By DAN KARELL
August 14, 1977 is an unforgettable day in the history of American soccer.
On that day, a record crowd of 77,691 showed up to Giants Stadium to watch Pele, Franz Beckenbaur, and the New York Cosmos take on the Fort Lauderdale Strikers in the opening match of the North American Soccer League’s conference semifinal round of the playoffs. The Cosmos won that match, 8-3, and went on to win the Soccer Bowl in Pele’s last season with the club.
To witness a crowd of that size and stature in the United States was a “fantastic” day for Pele and the Cosmos.
“The crowd was one of the biggest in the history of soccer (in America),” Pele said in a conference call on Monday. “In Brazil, we have Santos, an international team, but I think we never get the median of the capacity that we used to get with the Cosmos. That day, the stadium was full. It’s amazing, it’s very good when you play when the stadium is full, when the people are there, it makes you feel more excited for the game.
“I’m never going to forget that day.”
Fast-forward to Saturday, the Cosmos and Strikers will renew acquaintances for the second time this season. The first time around was the Cosmos first match as a professional franchise since folding in 1985, and saw the hosts open the fall NASL season on a high with a 2-1 victory, thanks to a late Alessandro Noselli goal.
Talking about the rivalry between the Strikers and Cosmos back in the 1970s, Pele said he was pleased that the two teams are playing once more, after 30 years of inactivity, though he’s still going to be rooting for his former club.
“When I came here (to New York), we used to talk a lot about the Strikers and we used to talk about the players,” recalled the Cosmos honorary president. “I hope everything goes okay (on Saturday), that the Cosmos have luck and win the game.”
While Pele did admit that he’s disappointed that it’s much tougher now for NASL clubs to attract big-name players in Europe and South America than it was when he played for the Cosmos, he had plenty of praise for compatriot and fellow Cosmos player, Marcos Senna.
Senna, 37, spurned a number of offers, including ones from Major League Soccer clubs, to sign this summer with the Cosmos, and has started all seven matches the team has played in central midfield, scoring two goals. His performances made their mark on Brazil’s greatest soccer talent, as Pele said that at a recent meeting with Senna in New York, Pele jokingly tried to recruit him to play for Santos in Brazil.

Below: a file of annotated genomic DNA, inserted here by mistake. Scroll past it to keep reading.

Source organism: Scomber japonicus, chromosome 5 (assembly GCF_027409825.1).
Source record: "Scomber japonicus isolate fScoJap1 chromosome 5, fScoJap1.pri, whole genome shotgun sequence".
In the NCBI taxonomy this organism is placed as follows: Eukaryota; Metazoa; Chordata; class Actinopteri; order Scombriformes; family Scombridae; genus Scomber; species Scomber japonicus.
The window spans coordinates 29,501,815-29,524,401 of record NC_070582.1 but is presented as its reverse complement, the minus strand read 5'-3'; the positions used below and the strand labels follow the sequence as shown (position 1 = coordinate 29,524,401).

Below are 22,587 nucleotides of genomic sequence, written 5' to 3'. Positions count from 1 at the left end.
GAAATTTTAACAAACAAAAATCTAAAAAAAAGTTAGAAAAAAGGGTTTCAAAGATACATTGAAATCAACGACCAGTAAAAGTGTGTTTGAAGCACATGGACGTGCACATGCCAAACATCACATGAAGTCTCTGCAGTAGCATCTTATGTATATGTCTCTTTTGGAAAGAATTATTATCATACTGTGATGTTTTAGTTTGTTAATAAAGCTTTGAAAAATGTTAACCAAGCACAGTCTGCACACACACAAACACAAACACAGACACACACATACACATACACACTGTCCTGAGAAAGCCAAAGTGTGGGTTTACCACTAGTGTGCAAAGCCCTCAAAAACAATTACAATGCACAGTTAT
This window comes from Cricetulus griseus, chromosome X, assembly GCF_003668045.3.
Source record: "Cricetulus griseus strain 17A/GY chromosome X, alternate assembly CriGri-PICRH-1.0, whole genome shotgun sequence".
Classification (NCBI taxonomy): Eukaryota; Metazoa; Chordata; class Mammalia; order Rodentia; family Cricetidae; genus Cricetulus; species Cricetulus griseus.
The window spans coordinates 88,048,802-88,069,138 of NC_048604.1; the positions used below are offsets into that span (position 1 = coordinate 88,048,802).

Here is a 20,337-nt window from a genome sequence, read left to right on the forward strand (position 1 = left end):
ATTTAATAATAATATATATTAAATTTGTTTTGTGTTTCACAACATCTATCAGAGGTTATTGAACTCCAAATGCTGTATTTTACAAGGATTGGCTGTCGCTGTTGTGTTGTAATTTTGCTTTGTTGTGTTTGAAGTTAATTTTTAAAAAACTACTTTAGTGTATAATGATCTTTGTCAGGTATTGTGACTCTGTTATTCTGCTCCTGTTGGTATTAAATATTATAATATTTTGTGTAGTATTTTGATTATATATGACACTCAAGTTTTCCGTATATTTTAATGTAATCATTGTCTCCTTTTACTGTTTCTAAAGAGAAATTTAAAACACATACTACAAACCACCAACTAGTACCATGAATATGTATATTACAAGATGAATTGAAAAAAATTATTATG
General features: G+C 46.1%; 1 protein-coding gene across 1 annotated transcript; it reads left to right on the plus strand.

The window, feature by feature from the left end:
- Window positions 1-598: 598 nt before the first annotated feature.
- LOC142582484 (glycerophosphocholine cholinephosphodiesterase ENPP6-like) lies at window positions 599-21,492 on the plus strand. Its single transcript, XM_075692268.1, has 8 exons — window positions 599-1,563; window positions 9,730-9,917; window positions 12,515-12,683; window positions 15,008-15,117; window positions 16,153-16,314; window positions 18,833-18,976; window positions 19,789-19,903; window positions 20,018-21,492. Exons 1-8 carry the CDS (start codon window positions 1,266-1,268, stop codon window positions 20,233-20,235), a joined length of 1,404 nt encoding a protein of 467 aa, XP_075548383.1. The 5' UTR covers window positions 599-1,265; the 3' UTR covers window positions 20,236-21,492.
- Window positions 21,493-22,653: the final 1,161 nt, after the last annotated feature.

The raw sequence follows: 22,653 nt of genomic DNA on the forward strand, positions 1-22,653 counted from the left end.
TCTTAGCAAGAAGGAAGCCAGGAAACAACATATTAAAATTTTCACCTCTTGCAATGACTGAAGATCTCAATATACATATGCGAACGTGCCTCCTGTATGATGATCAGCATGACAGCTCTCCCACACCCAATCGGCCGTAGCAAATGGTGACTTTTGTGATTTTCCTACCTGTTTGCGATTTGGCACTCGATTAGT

“Marcos Senna was a big surprise for all Brazilians because he appeared to play excellent here for the Cosmos,” said Pele. “I met him two months ago and we had a get together in New York, and I said ‘Hey Marcos, why don’t you play with my team Santos,’ because he’s an excellent player and I like him.”
In all, Pele applauded the growth of soccer in the USA, how it’s played all the way from kids through high schools and universities, and even commending the U.S. Women’s National Team for being the top team in women’s international soccer.
Though the U.S. Men’s National Team still has a ways to go to catch up to the likes of Spain and Brazil, Pele was confident that soccer in this country will continue to improve.
“We have a lot of countries, like Chile, Bolivia, Ecuador, they all have the same level of soccer as in the United States,” Pele stated. “Mexico, who has an experienced team, didn’t qualify (yet), and the American team qualified.
“To talk about the quality of the sport and the strength of the United States, there is no doubt.”